Why go backpacking in Iceland?
Backpacking in Iceland might be the closest you ever get to stepping foot on another planet. Chances are you already know about its abundance of natural wonders: volcanoes, glaciers, geysers, waterfalls, and more. Iceland is a country of outlandish beauty and inconceivable primal forces. This is not Europe as you know it.
Although you might spend most of your time there out in the wilds or chasing the elusive aurora borealis, Iceland is also well-known for its safety and hospitality, making it the ideal rest stop on a longer trip.
We probably don’t need to convince you to take a gap year in Iceland, but we’re going to do it anyway.
Cities in Iceland
Capital city Reykjavik is likely to serve as your base for Iceland adventures, but despite its modest stature you could comfortably stay here a few days – it’s a surprisingly popular weekend destination.
To call it quaint would feel a slight injustice, but it’s refreshing to visit a capital city that can be traversed end-to-end in little more than an hour, and without skyscrapers on its skyline. Reykjavik’s focal point is instead the church of Hallgrímskirja, a striking landmark designed to resemble mountains, glaciers, and trap rocks. Its presence makes it easy to navigate Reykjavik’s many bars, pubs, cafes, museums, and independent shops that lend the city its small-town feel (though brace yourself for big city prices).
The vast majority of tours, from day trips to longer excursions, are launched from Reykjavik. Almost all of Iceland’s most famous sights can be reached from the city.
Countryside in Iceland
*cracks fingers* Where to begin?!
If you’re backpacking in Iceland you probably want to pack in as many natural wonders as possible. The easiest way to do that is to tour the Golden Circle, either as part of an organised group or by hiring a car. Covering a relatively small area in southern Iceland, the route nevertheless includes Þingvellir National Park, the Gullfoss waterfall, Strokkur geyser, and more.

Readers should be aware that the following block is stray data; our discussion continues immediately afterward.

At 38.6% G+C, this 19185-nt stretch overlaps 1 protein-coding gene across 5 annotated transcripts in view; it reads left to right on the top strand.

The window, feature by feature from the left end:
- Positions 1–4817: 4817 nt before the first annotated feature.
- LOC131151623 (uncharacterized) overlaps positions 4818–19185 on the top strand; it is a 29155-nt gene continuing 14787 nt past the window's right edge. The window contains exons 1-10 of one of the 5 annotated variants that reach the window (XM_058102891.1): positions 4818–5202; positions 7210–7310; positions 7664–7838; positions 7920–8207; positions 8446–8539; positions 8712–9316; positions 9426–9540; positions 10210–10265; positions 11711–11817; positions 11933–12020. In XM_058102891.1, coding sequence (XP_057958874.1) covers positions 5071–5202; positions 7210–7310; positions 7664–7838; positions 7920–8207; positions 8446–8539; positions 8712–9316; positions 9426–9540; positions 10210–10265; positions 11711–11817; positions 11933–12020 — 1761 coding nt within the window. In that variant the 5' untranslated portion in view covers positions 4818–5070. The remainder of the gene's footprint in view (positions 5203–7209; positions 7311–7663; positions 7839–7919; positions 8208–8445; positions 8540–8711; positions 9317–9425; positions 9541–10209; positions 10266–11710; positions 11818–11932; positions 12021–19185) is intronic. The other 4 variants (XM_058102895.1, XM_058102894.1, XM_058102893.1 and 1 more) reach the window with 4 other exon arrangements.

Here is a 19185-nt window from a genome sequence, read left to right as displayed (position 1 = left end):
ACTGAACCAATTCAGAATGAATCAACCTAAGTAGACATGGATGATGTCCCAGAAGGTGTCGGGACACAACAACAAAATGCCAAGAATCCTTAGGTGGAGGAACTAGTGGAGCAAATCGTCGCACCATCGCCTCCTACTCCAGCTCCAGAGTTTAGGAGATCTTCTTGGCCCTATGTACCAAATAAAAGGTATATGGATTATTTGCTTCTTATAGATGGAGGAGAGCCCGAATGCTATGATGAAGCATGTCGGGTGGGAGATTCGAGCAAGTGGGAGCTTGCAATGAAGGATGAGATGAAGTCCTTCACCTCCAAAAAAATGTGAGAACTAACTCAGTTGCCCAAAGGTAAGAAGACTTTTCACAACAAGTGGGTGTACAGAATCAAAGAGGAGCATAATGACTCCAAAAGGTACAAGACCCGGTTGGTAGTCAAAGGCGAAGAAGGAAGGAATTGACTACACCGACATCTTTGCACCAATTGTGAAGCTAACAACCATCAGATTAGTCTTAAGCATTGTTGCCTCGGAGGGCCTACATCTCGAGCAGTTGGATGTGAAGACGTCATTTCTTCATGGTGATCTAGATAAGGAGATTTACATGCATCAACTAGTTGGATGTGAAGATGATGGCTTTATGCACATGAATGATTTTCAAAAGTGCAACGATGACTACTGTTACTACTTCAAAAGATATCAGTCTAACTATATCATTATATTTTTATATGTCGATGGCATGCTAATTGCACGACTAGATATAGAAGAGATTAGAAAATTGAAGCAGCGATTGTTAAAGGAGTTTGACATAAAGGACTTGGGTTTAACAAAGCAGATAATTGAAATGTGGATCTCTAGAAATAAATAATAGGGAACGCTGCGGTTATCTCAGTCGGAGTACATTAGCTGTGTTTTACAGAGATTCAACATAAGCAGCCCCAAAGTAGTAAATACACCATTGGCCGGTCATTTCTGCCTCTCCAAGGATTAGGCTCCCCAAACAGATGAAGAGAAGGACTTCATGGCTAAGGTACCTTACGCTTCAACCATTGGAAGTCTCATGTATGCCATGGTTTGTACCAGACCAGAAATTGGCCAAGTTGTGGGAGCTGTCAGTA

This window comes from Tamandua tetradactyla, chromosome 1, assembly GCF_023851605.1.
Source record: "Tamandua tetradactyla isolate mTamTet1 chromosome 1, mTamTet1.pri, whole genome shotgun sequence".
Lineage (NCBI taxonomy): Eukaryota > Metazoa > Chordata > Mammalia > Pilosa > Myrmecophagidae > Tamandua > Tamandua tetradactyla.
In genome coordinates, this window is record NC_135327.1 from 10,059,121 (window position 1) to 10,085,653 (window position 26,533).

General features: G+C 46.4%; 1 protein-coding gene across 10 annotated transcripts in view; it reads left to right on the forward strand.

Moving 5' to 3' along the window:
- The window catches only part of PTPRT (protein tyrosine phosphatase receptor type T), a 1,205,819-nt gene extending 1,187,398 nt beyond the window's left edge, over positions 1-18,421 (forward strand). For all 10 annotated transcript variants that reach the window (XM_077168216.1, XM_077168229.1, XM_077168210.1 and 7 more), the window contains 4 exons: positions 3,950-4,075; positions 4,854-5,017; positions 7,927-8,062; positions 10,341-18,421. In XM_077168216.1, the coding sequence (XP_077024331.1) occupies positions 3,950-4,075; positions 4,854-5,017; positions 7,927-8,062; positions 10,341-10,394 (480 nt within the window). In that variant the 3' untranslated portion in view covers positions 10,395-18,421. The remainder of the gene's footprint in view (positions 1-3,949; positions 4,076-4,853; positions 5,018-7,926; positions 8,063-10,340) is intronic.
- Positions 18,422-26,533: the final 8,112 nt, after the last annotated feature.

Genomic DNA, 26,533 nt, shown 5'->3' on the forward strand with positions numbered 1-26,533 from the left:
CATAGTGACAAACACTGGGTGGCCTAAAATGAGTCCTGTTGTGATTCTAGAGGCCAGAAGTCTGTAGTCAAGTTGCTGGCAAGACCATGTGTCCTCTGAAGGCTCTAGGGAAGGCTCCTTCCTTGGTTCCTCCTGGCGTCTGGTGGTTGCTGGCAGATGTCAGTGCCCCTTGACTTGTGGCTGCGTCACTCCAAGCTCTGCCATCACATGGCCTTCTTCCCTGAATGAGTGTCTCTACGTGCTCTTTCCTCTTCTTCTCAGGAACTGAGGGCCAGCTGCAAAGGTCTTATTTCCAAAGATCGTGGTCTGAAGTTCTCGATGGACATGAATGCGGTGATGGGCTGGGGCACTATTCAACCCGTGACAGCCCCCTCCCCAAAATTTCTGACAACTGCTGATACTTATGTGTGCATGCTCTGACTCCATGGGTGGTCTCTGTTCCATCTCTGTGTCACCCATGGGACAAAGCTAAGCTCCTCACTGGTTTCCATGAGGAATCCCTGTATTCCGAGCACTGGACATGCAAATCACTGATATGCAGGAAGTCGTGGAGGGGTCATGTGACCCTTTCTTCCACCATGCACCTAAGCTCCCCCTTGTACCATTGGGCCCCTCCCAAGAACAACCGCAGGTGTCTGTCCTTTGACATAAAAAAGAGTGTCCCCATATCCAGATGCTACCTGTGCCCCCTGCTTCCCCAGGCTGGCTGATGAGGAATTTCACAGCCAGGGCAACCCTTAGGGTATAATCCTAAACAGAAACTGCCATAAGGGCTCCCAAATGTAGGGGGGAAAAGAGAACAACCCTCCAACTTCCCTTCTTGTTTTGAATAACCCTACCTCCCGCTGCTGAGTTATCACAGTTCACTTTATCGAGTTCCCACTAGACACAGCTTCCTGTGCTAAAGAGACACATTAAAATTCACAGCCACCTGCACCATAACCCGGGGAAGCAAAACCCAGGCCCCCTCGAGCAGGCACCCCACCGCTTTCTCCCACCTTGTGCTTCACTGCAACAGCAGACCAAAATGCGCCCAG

Close to the route is Vík beach, famous for its pitch black sand, Jökulsárlón glacial lagoon, and Seljalandsfoss, a waterfall that you can walk behind.
Although most travellers want to visit Iceland while it’s wrapped up tight in winter, going in summer gives you significantly more daylight (up to 21 hours a day!) and makes the north of the country easier to access. This means you can see lesser-known but similarly spectacular sights like the Lakagígar craters, Hveravellir hot lake, and the geothermal waters of Víti. Summer is also the best time for wildlife spotting, especially whale-watching.
The only downside to travelling in Iceland during the summer is that you’ll miss out on the aurora borealis, also known as the northern lights. These elusive, iridescent ribbons of celestial light are usually visible at night between September and April – just hope for clear skies!
Top Experiences in Iceland
The aurora borealis
The northern lights aren’t seen exclusively from Iceland, but it certainly offers one of the most dramatic backdrops. Head out into the countryside on a clear winter night and enjoy the most incredible light show you’ll ever see.
Iceland isn’t short of waterfalls, but Gullfoss is the most spectacular. The Hvítá river, fed by a glacier, plummets over 100ft into a canyon framed by the rugged Icelandic countryside. It’s a truly spectacular experience.
Standing 244ft high on the capital city skyline, Iceland’s largest church is not only beautiful in its own right, but a waypoint for navigating Reykjavik. Head to the top of the church tower for incredible views over the city and surrounding mountains.
Standing on a beach with sand as black as caviar, waves pounding against strangely formed stones, and looking out over twisted spires of rock rising from the ocean, makes it hard to believe you’re still on the same planet.
The Blue Lagoon
After all these adventures you’ll deserve a little relaxation time. The Blue Lagoon is a geothermal spa in the middle of a lava field, allowing you to soak in hot, soothing water whatever the weather. Bliss.